| molecular_weight = 441.567 g/mol | smiles = O=S(=O)(Nc1ccc(cc1)CCN(CCOc2ccc(cc2)NS(=O)(=O)C)C)C | InChI = 1/C19H27N3O5S2/c1-22(13-12-16-4-6-17(7-5-16)20-28(2,23)24)14-15-27-19-10-8-18(9-11-19)21-29(3,25)26/h4-11,20-21H,12-15H2,1-3H3 | InChIKey = IXTMWRCNAAVVAI-UHFFFAOYAP | StdInChI_Ref =  ☑Y | StdInChI = 1S/C19H27N3O5S2/c1-22(13-12-16-4-6-17(7-5-16)20-28(2,23)24)14-15-27-19-10-8-18(9-11-19)21-29(3,25)26/h4-11,20-21H,12-15H2,1-3H3 | StdInChIKey_Ref =  ☑Y | StdInChIKey = IXTMWRCNAAVVAI-UHFFFAOYSA-N }} |mechAction=* Tikosyn (dofetilide) shows Vaughan Williams Class III antiarrhythmic activity. The mechanism of action is blockade of the cardiac ion channel carrying the rapid component of the delayed rectifier potassium current, IKr. At concentrations covering several orders of magnitude, dofetilide blocks only IKr with no relevant block of the other repolarizing potassium currents (e.g., IKs, IK1). At clinically relevant concentrations, dofetilide has no effect on sodium channels (associated with Class I effect), adrenergic alpha-receptors, or adrenergic beta-receptors. |structure=* Tikosyn ® (dofetilide) is an antiarrhythmic drug with Class III (cardiac action potential duration prolonging) properties. Its empirical formula is C19H27N3O5S2 and it has a molecular weight of 441.6. The structural formula is

This image is provided by the National Library of Medicine.
  • The chemical name for dofetilide is:
  • N-[4-[2-[methyl[2-[4-[(methylsulfonyl)amino]phenoxy]ethyl]amino]ethyl]phenyl]-methanesulfonamide.
  • Dofetilide is a white to off-white powder. It is very slightly soluble in water and propan-2-ol and is soluble in 0.1M aqueous sodium hydroxide, acetone, and aqueous 0.1M hydrochloric acid.
  • Tikosyn capsules contain the following inactive ingredients: microcrystalline cellulose, corn starch, colloidal silicon dioxide and magnesium stearate. Tikosyn is supplied for oral administration in three dosage strengths: 125 mcg (0.125 mg) orange and white capsules, 250 mcg (0.25 mg) peach capsules, and 500 mcg (0.5 mg) peach and white capsules.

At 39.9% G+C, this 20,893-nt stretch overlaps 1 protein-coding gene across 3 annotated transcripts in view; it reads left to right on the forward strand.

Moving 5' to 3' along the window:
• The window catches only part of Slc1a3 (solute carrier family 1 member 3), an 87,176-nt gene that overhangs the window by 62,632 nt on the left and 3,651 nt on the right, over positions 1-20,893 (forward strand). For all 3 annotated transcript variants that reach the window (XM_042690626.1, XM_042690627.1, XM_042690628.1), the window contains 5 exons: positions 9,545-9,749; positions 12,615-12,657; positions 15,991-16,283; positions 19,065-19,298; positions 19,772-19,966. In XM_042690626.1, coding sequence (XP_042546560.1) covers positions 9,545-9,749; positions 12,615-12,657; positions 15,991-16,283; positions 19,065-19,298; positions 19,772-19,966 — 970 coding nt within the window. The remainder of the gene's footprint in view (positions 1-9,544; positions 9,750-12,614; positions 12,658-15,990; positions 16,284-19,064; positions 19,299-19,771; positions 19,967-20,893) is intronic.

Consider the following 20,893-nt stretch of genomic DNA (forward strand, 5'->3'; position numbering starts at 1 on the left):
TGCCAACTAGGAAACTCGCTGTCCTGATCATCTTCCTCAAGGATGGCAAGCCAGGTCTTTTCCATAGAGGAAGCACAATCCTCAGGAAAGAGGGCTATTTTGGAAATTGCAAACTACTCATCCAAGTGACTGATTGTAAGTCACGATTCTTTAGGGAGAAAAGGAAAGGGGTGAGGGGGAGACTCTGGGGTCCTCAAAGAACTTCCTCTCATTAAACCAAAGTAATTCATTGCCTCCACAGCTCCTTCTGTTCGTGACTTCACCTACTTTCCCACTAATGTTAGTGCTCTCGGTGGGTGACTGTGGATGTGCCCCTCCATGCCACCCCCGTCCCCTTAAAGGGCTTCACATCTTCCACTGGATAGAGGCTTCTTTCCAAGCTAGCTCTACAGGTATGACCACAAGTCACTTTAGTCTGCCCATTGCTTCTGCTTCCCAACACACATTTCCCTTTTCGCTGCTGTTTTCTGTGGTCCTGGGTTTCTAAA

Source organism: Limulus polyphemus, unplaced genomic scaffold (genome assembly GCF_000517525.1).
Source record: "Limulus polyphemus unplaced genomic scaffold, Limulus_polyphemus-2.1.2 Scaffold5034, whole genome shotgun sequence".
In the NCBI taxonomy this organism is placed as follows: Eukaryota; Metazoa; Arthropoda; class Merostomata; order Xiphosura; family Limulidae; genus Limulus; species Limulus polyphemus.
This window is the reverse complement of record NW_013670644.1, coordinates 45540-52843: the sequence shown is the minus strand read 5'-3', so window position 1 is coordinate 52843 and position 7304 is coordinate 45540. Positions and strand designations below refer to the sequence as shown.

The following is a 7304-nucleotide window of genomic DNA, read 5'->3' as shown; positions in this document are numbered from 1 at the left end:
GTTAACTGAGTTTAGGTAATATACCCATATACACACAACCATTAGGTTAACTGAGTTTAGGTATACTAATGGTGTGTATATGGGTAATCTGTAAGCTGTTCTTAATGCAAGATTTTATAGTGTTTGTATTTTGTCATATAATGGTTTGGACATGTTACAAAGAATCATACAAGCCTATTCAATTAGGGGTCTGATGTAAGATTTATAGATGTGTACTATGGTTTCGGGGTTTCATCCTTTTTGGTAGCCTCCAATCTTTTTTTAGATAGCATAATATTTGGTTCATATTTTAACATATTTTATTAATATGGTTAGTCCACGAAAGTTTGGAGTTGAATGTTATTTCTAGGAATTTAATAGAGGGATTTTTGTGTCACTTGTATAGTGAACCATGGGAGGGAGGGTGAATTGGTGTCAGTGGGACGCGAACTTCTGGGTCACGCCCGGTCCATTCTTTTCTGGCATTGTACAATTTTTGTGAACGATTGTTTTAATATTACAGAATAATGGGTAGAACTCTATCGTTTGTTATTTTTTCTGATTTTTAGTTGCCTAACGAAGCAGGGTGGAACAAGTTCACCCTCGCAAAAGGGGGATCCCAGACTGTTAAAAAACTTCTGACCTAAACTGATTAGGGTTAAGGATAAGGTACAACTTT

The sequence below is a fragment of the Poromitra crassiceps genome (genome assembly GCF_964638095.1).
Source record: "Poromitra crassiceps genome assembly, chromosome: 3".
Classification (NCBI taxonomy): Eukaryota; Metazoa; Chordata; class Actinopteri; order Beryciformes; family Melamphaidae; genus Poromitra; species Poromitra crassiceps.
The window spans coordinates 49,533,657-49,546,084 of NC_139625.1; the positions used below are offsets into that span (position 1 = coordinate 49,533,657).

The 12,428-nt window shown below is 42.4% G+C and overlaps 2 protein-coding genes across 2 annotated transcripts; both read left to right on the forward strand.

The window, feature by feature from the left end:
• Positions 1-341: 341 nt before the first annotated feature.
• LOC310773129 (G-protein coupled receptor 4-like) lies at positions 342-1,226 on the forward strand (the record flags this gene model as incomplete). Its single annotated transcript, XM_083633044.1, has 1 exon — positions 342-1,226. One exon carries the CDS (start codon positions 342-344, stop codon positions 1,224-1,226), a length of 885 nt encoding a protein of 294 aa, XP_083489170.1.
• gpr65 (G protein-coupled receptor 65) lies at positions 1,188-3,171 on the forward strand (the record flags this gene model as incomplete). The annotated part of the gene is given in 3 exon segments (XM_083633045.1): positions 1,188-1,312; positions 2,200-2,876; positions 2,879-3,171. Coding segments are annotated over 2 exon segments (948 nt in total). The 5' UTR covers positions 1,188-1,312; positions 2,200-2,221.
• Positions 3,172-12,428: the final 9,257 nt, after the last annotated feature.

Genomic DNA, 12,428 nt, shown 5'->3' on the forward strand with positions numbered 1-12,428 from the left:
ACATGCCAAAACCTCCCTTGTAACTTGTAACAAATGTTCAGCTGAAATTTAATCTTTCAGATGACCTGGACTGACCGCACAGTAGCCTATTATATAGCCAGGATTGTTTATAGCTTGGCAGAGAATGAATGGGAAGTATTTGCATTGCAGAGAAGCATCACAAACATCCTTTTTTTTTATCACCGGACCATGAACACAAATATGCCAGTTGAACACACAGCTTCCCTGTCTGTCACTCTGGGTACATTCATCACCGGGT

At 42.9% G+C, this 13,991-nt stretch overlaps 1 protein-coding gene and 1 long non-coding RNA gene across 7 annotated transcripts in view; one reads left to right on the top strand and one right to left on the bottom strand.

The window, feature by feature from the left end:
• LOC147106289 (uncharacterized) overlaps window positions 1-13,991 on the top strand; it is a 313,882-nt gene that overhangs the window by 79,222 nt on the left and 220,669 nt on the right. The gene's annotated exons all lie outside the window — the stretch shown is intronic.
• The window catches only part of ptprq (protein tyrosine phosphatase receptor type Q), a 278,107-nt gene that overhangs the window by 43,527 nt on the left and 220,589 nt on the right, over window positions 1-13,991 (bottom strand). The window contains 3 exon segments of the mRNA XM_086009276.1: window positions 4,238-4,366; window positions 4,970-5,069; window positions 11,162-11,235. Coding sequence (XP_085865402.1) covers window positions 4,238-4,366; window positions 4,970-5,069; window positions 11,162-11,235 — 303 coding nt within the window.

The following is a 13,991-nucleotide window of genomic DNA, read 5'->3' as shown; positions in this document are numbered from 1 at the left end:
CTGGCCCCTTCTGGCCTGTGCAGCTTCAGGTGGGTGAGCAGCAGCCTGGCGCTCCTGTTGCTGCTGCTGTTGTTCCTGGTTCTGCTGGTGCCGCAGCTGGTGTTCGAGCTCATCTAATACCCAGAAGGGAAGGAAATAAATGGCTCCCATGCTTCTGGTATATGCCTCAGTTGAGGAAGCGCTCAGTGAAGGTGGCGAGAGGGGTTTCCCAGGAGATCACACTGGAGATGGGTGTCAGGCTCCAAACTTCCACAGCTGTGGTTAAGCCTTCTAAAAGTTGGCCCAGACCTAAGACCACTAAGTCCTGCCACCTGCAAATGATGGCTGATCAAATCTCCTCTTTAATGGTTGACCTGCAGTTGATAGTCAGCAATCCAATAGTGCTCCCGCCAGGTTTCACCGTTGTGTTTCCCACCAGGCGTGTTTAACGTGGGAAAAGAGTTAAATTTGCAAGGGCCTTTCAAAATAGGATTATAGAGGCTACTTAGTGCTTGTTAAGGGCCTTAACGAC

|PD=* In hemodynamic studies, Tikosyn had no effect on cardiac output, cardiac index, stroke volume index, or systemic vascular resistance in patients with ventricular tachycardia, mild to moderate congestive heart failure or angina, and either normal or low left ventricular ejection fraction. There was no evidence of a negative inotropic effect related to Tikosyn therapy in patients with atrial fibrillation. There was no increase in heart failure in patients with significant left ventricular dysfunction, Safety in Patients with Structural Heart Disease, DIAMOND Studies). In the overall clinical program, Tikosyn did not affect blood pressure. Heart rate was decreased by 4–6 bpm in studies in patients. |PK======Absorption and Distribution=====

  • The oral bioavailability of dofetilide is >90%, with maximal plasma concentrations occurring at about 2–3 hours in the fasted state. Oral bioavailability is unaffected by food or antacid. The terminal half-life of Tikosyn is approximately 10 hours; steady state plasma concentrations are attained within 2–3 days, with an accumulation index of 1.5 to 2.0. Plasma concentrations are dose proportional. Plasma protein binding of dofetilide is 60–70%, is independent of plasma concentration, and is unaffected by renal impairment. Volume of distribution is 3 L/kg.
Metabolism and Excretion
  • Approximately 80% of a single dose of dofetilide is excreted in urine, of which approximately 80% is excreted as unchanged dofetilide with the remaining 20% consisting of inactive or minimally active metabolites. Renal elimination involves both glomerular filtration and active tubular secretion (via the cation transport system, a process that can be inhibited by cimetidine, trimethoprim, prochlorperazine, megestrol, ketoconazole and dolutegravir). In vitro studies with human liver microsomes show that dofetilide can be metabolized by CYP3A4, but it has a low affinity for this isoenzyme. Metabolites are formed by N-dealkylation and N-oxidation. There are no quantifiable metabolites circulating in plasma, but 5 metabolites have been identified in urine.

Pharmacokinetics in Special Populations

Renal Impairment
  • In volunteers with varying degrees of renal impairment and patients with arrhythmias, the clearance of dofetilide decreases with decreasing creatinine clearance. As a result, and as seen in clinical studies, the half-life of dofetilide is longer in patients with lower creatinine clearances. Because increase in QT interval and the risk of ventricular arrhythmias are directly related to plasma concentrations of dofetilide, dosage adjustment based on calculated creatinine clearance is critically important. Patients with severe renal impairment (creatinine clearance <20 mL/min) were not included in clinical or pharmacokinetic studies.